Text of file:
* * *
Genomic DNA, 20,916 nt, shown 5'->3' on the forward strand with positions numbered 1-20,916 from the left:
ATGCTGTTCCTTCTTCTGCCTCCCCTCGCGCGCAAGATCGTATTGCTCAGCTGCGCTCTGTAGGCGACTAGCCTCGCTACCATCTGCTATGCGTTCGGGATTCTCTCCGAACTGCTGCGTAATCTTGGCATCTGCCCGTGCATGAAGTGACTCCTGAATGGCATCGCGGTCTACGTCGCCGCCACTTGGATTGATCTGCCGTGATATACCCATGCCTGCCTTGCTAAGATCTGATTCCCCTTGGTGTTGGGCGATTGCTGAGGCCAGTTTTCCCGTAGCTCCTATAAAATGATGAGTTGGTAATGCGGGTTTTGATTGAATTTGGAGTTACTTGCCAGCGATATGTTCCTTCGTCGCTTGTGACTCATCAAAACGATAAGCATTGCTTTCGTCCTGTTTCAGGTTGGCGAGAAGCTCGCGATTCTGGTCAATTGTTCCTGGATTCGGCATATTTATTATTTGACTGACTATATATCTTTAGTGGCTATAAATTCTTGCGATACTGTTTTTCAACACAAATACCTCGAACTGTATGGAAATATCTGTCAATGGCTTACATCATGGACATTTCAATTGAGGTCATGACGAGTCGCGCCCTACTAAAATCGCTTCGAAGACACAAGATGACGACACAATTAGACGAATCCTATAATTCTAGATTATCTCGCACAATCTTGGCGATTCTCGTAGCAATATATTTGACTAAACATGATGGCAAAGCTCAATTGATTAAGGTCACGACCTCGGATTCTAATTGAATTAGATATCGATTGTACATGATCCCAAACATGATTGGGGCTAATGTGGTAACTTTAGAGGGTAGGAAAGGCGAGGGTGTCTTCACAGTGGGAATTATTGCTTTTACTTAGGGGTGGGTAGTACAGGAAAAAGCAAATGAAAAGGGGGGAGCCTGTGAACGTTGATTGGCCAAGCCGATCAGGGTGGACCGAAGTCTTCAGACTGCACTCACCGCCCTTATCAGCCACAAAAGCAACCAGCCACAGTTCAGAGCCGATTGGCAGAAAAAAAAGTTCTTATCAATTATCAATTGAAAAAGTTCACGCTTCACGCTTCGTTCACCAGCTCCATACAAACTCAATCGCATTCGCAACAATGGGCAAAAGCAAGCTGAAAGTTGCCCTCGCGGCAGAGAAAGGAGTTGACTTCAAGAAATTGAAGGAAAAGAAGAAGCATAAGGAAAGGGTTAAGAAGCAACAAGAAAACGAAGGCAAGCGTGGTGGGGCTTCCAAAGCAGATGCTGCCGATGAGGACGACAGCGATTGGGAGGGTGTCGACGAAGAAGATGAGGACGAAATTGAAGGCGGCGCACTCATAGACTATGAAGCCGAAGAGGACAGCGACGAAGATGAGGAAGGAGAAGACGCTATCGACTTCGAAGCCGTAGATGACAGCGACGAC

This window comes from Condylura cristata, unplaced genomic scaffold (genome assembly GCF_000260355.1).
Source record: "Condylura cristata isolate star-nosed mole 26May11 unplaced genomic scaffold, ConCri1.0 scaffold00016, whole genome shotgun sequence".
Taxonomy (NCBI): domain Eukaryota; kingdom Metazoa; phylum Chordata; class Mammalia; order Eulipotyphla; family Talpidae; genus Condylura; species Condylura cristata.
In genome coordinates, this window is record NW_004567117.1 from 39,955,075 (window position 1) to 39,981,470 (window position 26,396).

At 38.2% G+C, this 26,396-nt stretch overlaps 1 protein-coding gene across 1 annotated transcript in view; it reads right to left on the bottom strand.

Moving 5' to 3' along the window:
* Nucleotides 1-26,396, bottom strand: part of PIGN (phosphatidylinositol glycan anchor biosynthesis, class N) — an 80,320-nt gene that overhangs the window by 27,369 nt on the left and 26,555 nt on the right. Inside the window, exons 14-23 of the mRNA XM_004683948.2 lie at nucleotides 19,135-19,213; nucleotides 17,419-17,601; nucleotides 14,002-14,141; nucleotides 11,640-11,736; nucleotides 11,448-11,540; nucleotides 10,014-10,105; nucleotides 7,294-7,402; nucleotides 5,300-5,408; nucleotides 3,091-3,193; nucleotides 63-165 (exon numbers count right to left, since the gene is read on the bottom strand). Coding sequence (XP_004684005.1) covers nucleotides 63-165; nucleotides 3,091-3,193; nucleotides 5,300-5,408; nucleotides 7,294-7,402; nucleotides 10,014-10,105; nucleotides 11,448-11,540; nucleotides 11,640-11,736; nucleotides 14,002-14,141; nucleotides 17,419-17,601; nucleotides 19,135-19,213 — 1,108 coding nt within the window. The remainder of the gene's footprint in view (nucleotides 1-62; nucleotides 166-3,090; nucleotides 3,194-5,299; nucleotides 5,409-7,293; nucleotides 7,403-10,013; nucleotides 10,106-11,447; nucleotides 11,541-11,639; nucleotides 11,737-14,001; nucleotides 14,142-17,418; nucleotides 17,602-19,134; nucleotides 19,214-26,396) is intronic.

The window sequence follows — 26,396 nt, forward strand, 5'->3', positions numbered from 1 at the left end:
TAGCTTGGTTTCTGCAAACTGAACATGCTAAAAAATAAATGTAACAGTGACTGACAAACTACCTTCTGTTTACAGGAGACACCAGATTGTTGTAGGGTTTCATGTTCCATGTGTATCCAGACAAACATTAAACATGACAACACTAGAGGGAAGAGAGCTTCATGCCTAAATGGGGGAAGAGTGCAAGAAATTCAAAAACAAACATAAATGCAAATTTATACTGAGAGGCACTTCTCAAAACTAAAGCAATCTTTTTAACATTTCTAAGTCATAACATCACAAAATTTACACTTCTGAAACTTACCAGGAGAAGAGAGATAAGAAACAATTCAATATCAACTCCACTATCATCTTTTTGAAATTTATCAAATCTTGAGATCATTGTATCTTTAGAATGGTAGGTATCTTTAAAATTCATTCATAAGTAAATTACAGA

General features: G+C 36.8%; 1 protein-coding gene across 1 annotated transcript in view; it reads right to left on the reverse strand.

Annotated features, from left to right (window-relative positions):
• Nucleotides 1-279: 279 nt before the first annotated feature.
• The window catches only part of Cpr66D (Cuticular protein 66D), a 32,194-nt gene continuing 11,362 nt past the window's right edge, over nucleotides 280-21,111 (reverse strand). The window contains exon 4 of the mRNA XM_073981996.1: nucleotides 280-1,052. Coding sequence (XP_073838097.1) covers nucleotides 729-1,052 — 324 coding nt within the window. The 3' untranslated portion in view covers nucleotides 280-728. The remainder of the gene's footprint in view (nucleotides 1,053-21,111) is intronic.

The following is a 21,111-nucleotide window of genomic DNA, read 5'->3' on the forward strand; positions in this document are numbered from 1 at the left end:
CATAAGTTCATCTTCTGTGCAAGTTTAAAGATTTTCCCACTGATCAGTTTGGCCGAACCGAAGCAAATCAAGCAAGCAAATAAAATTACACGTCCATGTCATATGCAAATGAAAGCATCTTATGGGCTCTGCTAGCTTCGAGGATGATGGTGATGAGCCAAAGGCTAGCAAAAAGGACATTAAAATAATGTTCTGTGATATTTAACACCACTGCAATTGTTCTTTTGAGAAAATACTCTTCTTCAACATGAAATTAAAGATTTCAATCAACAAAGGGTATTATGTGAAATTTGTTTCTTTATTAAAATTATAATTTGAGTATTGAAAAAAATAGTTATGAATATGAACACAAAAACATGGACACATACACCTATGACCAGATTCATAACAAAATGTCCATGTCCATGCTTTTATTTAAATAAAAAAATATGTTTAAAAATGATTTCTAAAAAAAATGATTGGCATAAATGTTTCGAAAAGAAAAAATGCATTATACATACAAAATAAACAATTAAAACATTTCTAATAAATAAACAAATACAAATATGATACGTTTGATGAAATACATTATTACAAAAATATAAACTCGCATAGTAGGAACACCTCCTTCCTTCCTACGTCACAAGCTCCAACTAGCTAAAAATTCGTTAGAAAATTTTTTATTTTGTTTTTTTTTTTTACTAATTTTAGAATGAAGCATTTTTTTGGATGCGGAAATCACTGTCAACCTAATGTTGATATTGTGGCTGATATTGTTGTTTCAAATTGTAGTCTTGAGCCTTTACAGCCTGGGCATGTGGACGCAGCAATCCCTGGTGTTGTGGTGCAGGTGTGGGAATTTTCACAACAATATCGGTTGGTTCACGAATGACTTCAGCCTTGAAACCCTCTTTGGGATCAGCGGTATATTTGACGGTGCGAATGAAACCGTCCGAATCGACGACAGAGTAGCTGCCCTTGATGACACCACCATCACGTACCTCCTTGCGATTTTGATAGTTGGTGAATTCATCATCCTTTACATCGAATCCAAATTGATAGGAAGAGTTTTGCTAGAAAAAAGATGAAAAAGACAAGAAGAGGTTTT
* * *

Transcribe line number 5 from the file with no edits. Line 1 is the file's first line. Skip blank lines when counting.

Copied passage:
Taxonomy (NCBI): domain Eukaryota; kingdom Metazoa; phylum Chordata; class Mammalia; order Eulipotyphla; family Talpidae; genus Condylura; species Condylura cristata.